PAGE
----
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Thought leaders from a quintet of cutting-edge workforce departments recently sat down with the editors of HRO Today to share their views on the past decade in human resources. Their insights on the emergent culture of measurement and the state of the world’s economy are not to be missed.
By Dirk Olin
HRO TODAY: From your perspective, how has the practice of HR changed in the past 10 years?
Sharon Taylor: In the past, when HR proposed something, it was often suspect simply because it came from HR. Thankfully, those days are long gone. The imperative now is to build a business case for HR programs, frequently by computing a return-on-investment to see what makes sense. That means demonstrating both efficiency and optimization of system delivery—which is necessary whether you’re talking about solutions that are in-sourced, outsourced, or co-sourced.
Roger Gaston: Two big changes come to mind. One, HR has become a business partner, working with line managers to solve problems—learning what makes the business work, in terms of both people and profits. If you don’t understand the business itself, you’re not going to be a good HR professional. Second is the whole arena of talent. At the end of the day, that’s going to be what differentiates your business from competitors’. With the changes over the past few decades and the turmoil of recent years, you’ve got to have the right people. If you don’t, you’re not going to make it in bad times or good times. Today, talent is my number one focus. There’s nothing more important than making sure you have the right people in the right positions.
Beyond those redefinitions, HR’s relationship to the board has changed. And this touches on the talent push. A few years back, when resources weren’t as tight, and you were in a position to invest in talent and build, you had more opportunities to recruit by bringing in several candidates and then zeroing in on the best. Now, the world has flattened and moved resources offshore. The need to be right is much more acute. Globalization has broadened the spectrum of the talent picture. Productivity, performance, cultures, leadership philosophies—they can differ markedly. Learning how to navigate all that has become much bigger over the past several years.
At a personal level, I went from a public company to a private company. And I think that is best summarized in a few words: faster, smarter, more productive, fewer resources.
HRO TODAY: Some people might think exactly the opposite—that a privately held shop would have a longer term vision.
Gaston: I know it. And it might. But the thing is that big change is harder in public companies. Why? Shareholders are rarely receptive to the kinds of allocation of capital or severe downsizing, because of effects on share price. In a private company, you can have an active board that is not dispersed by inclusiveness. You can have two people to talk to, rather than someone who represents hundreds or thousands of shareholders. And that board cares most about talent, about the future skills that need to be planned for.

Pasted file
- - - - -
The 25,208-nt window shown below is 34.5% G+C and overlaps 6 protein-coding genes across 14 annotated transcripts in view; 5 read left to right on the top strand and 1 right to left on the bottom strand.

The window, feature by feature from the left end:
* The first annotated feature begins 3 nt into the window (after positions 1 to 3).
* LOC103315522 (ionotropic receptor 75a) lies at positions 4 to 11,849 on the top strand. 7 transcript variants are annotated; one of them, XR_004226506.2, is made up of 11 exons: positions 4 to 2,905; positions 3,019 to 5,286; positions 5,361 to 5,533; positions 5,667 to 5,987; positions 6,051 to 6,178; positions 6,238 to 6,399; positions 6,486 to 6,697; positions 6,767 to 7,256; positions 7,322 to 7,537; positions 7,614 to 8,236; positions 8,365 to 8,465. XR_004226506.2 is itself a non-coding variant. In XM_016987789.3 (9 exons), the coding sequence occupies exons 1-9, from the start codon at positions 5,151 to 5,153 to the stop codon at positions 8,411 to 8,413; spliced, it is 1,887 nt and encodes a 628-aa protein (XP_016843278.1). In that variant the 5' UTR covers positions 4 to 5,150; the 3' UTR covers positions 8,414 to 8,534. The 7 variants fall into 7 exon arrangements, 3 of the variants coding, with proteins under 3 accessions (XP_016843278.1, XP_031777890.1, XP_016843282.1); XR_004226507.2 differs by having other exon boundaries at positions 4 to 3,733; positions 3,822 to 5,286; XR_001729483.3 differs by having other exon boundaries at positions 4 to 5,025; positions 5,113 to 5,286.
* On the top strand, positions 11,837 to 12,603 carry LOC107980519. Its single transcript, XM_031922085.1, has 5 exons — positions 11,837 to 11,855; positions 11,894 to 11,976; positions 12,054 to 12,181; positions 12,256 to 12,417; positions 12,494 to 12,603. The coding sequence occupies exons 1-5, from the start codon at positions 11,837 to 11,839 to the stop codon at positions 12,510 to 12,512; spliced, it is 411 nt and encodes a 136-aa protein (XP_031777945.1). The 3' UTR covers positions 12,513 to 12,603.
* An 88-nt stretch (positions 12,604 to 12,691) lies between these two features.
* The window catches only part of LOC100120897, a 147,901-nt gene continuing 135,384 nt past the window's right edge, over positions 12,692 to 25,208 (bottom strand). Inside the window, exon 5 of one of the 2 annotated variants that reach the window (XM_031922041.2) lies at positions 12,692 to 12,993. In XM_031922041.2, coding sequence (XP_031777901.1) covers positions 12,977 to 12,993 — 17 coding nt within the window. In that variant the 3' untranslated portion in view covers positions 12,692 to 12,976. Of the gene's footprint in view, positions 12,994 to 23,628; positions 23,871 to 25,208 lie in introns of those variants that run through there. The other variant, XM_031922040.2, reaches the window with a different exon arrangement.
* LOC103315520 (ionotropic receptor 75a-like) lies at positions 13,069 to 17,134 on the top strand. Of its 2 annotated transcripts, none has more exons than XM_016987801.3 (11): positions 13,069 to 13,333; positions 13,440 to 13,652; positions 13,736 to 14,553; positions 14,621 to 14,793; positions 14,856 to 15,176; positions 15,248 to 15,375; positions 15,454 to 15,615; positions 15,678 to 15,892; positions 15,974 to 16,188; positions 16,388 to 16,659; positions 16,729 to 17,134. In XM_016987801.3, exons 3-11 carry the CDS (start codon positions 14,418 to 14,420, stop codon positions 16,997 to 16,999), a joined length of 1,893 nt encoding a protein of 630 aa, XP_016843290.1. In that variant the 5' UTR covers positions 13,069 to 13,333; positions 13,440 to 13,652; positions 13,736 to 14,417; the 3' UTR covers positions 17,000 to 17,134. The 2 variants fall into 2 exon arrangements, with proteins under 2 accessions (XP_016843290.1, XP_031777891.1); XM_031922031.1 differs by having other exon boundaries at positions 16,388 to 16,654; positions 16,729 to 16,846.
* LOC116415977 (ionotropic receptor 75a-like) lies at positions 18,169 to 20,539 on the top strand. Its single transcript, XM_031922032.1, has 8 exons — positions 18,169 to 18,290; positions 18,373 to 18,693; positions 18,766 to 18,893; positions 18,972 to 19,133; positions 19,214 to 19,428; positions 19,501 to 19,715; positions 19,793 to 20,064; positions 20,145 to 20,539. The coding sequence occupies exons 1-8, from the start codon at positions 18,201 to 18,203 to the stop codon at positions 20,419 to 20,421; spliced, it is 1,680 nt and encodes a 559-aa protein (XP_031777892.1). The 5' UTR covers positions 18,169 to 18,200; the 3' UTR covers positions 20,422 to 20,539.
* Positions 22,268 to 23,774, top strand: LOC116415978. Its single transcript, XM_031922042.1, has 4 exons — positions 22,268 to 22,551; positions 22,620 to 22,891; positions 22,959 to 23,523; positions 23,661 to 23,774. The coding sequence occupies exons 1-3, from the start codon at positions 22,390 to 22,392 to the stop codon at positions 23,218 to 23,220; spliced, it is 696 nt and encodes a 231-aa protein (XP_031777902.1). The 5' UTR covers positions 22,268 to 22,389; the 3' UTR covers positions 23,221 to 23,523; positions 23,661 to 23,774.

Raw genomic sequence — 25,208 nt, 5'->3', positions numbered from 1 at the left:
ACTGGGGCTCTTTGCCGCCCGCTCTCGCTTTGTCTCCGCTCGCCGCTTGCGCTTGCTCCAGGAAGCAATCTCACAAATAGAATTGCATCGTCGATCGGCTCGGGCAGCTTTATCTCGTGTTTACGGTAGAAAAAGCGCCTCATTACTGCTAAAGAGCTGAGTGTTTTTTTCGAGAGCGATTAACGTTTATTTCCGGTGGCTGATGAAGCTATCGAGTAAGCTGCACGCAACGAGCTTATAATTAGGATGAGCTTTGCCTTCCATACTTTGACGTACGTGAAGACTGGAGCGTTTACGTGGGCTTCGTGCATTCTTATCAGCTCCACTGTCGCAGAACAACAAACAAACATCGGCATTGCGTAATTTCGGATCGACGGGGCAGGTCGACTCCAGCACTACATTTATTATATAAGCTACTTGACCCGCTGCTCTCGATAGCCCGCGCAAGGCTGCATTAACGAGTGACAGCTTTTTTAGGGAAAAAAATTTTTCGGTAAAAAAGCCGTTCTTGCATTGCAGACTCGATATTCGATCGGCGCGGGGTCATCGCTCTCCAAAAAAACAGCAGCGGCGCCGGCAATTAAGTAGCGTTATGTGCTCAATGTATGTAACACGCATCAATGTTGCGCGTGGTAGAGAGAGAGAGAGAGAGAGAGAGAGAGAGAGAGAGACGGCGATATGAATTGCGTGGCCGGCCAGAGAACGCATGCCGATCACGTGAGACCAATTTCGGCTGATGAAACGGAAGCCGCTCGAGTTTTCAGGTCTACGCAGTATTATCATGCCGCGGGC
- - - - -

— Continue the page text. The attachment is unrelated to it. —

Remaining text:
So the increments of change are much larger in a private company because they are typically compressed into a shorter period of time—you have an imperative to make a defined change quickly, as opposed to quarter-to-quarter small change.
And for that, you need leaders who have the capacity to manage change and transformation. Because the oversight accelerates everything you do exponentially, you need the right kind of people to handle that, and that leads to management changes along the way. You have to roll up your sleeves, get costs out, and make hard decisions about downsizing. Next comes the transformation, growth, new product, competitor analysis in each market, and development of programs and systemic responses.
I want to go back to the 10-year question for a minute. Because we can’t forget that globalization has been huge. And that’s combined with a realization by practitioners and company leaders of what HR can do, what it has to do, the significant role it plays because the management of the business and its people are inextricably linked.
NorthgateArinso is the new owner of Convergys’ human resources management (HRM) business for $85 million in cash at closing and $15 million in cash over three years.
Both providers believe this transaction represents a unique opportunity for Convergys’ HRM clients and employees to become part of a larger global entity with a strong record of accomplishment in the HR services business. NorthgateArinso will offer employment to the approximately 2,300 employees of Convergys’ HRM line of business
An economic climate impossible to ignore and strategies to overcome it were on the agenda during NY HR Week.
By Debbie Bolla
In a year of economic turmoil, the annual pilgrimage of the HRO community to New York City for HRO World last month had thousands of attendees focused on the business climate and the contribution that HR can make. The seventh annual event, the two-day HRO World saw some of its usual fanfare diminished by the somber economic times and lower attendance as a result
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